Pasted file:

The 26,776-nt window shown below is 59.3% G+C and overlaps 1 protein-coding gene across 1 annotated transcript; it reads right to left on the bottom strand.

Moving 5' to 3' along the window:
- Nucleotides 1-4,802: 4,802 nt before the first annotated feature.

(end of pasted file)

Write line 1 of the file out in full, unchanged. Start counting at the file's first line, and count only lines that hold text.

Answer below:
The 26,776-nt window shown below is 59.3% G+C and overlaps 1 protein-coding gene across 1 annotated transcript; it reads right to left on the bottom strand.